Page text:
<a href=”https://www.youtube.com/watch?v=d3dkH1_8_Bs” rel=”nofollow” target=”_blank”> <img src=”https://img.youtube.com/vi/d3dkH1_8_Bs/0.jpg” alt=”0″ title=”How To Choose The Correct Channel Type For Your Video Content ” /> </a> Heart disease is the leading cause of death in women in the United States, deadlier than all forms of cancer combined. To make matters worse, in women the symptoms of cardiovascular disease may present differently than in men, and both treatments and risk factors may differ as well. The good news is that up to 90 percent of heart disease may be preventable, and that research into the unique risks and treatments faced by women has begun.Addressing the challenges that women face from this silent killer was the topic of the inaugural Dr. Lawrence H. and Roberta Cohn Forum, “Women and Heart Disease: What You Don’t Know May Kill You.” Presented in collaboration with the Huffington Post, the panel discussion was held Thursday at the Leadership Studio of the Harvard T.H. Chan School of Public Health (HSPH). It was streamed to the Web and is available for viewing.The first step, the panel agreed, is to raise awareness of gender differences. The panel included Paula Johnson, cardiologist and executive director of the Connors Center for Women’s Health and Gender Biology, Brigham and Women’s Hospital (BWH); JoAnn Manson, chief of the division of preventive medicine, and co-director of the Connors Center, BWH; Frank Sacks, professor of cardiovascular disease prevention, department of nutrition, HSPH; and, speaking online from Nashville, Tenn., Stephanie Mohl, senior government relations adviser, American Heart Association.Tightness in the chest. Pain running down the arm. These are considered classic symptoms of heart disease, and they are — in men. In women, however, symptoms may include gastrointestinal upset, shortness of breath, or “overwhelming fatigue,” said Johnson. While these symptoms may be easily dismissed, especially by busy multitaskers, they shouldn’t be, because awareness is the first line of defense against a disease that kills a woman each minute. Contact your doctor, advised Johnson, for example, for heartburn, “if you take a Tums, and it doesn’t go away.”Many of the risk factors are different for women, as well. Although obesity, high blood pressure, and smoking all increase the chances for heart disease in women and men, women are disproportionately affected by diseases such as diabetes and certain disorders in pregnancy, such as pre-eclampsia, said Johnson. In addition, hereditary factors may play out differently in women, whose risk also goes up following menopause.Treating these risk factors is a major first step. “Heredity is not destiny when it comes to cardiovascular disease,” said Manson. Instead, behavioral changes, including diet and even moderate exercise, can greatly reduce the risk of heart disease or stroke. Although the effects of poor diet or exercise habits increase as we age, the opposite is true as well, as small changes have even greater benefits.“Women in their 60s or 70s, when heart disease rates go up, can really make a lot of progress in preventing heart disease and stroke by diet and by healthy lifestyle,” said Sacks. (These changes may also help prevent dementia.)The options for a “heart-healthy” diet, he said, are many. Nor, he stressed, is this diet the same as a low-fat diet. Fried fish, for example, can be quite healthy, if fried in a polyunsaturated canola or corn oil. He recommended the DASH diet, first developed by the U.S. National Institutes of Health, which is high in fruits, vegetables, fish, and poultry, and calls for restricted intake of processed and red meat. (DASH stands for Dietary Approaches to Stop Hypertension.) And although research, he said, is still ongoing about the role of sodium, in general health professionals believe we consume too much.Mohl noted progress in educating women and in reducing mortality in women. Citing the American Heart Association’s Go Red for Women campaign, she called for increased awareness, both in personal and public choices. “We’re trying to make the healthy choice the easy choice,” she said. “As we’re building new roads, let’s make sure we have bike paths or crosswalks, so people can walk safely” to encourage walking and biking. “Provide calorie counts, so people can eat better.”More research into how heart disease manifests in women, the panelists agreed, is also necessary. Only recently have clinical trials included women and minorities, said Johnson. Even then, the results for these subgroups often are not broken out, which means that gender or population differences cannot be addressed.This research must not only look into the causes and treatment of heart disease, but also into prevention. “We need much more research on how do you effect behavior change,” said Manson. “So much can be prevented, but very few women are doing this. Having funding for that type of behavioral change research — what works and what doesn’t — couldn’t be more valuable.”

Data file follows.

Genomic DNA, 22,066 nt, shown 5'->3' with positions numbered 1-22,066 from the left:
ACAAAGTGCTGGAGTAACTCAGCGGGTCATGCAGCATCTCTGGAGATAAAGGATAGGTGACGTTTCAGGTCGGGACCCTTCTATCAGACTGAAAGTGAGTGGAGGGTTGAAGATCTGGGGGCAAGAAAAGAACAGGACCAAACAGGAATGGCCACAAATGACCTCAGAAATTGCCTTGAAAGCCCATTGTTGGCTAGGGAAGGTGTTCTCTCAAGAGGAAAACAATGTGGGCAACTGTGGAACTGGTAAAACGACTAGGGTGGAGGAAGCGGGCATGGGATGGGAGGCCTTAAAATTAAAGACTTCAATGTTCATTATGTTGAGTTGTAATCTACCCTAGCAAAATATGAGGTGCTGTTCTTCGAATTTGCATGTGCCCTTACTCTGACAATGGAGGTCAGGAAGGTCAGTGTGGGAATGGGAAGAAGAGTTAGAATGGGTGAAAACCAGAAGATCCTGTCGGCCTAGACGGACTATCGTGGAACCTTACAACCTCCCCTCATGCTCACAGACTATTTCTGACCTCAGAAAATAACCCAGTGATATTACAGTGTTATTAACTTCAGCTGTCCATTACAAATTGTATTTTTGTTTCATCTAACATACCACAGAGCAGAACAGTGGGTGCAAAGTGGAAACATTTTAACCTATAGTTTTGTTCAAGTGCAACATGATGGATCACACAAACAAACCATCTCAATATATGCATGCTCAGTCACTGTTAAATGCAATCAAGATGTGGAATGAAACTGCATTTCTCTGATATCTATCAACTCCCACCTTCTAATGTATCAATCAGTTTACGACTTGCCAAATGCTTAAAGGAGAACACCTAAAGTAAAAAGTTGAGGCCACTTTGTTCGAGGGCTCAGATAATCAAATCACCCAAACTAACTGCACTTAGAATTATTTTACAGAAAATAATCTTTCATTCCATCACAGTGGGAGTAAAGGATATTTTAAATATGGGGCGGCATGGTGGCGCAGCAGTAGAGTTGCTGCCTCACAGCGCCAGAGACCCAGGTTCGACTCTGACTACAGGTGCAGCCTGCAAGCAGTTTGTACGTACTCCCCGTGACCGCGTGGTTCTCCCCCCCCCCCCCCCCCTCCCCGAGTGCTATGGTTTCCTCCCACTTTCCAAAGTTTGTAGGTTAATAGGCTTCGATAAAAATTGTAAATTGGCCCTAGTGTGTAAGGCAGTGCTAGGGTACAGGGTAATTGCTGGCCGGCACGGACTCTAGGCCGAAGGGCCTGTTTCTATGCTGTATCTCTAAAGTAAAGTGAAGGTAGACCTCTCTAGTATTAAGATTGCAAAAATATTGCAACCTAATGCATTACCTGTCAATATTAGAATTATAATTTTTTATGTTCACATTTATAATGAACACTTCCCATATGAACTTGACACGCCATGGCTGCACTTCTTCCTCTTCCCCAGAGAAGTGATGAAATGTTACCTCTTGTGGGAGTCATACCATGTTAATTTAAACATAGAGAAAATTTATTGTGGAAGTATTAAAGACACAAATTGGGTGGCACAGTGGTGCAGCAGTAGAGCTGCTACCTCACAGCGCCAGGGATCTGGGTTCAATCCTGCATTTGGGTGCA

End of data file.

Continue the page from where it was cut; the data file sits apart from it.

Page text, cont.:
ShareShareSharePrintMailGooglePinterestDiggRedditStumbleuponDeliciousBufferTumblr Global conference unites CUs around shared system vision.by: Jim NussleThis year’s America’s Credit Union Conference is special because we’re holding it in conjunction with the World Credit Union Conference. I’m honored that Brian Branch and the World Council of Credit Unions will be sharing the stage with us.I’m looking forward to seeing and visiting with all of you as well as discussing my views about our movement’s bright future.The meeting offers us all an opportunity to network, meet other leaders in the global credit union movement, and learn from each other as we fight for the best interests of our members.We’ll explore the innovative ideas that drive positive change and advance our movement.Breakout sessions will focus on membership growth, leadership, advocacy, emerging trends, and operational excellence.We’ll showcase stories highlighting the credit union difference at the local level, including a special honor for Credit Union Magazine’s Credit Union Hero of the Year, Gail Lewis of 121 Financial Credit Union in Jacksonville, Fla. continue reading »
Batesville, IN—Have you ever wanted to learn how to create your own mosaic? Next week is your chance through a Batesville Area Arts Council evening series class. Mosaic artist, Vicki Murphy, who has visited Batesville Intermediate School and the Batesville Primary School will also be teaching an evening series for those who are interested in learning how to create a simple mosaic piece of art. The evening series will be a two-night event. On the first night, Tuesday, February 18, the class will place mosaic pieces onto a surface. The second night, Tuesday, February 25, the class will grout the art and it will be ready to take home. The Mosaic evening series will take place at Batesville Primary School art room from 5:30-7:30 pm both nights. There is limited space available so to reserve your spot, email Laura Gilland at [email protected] .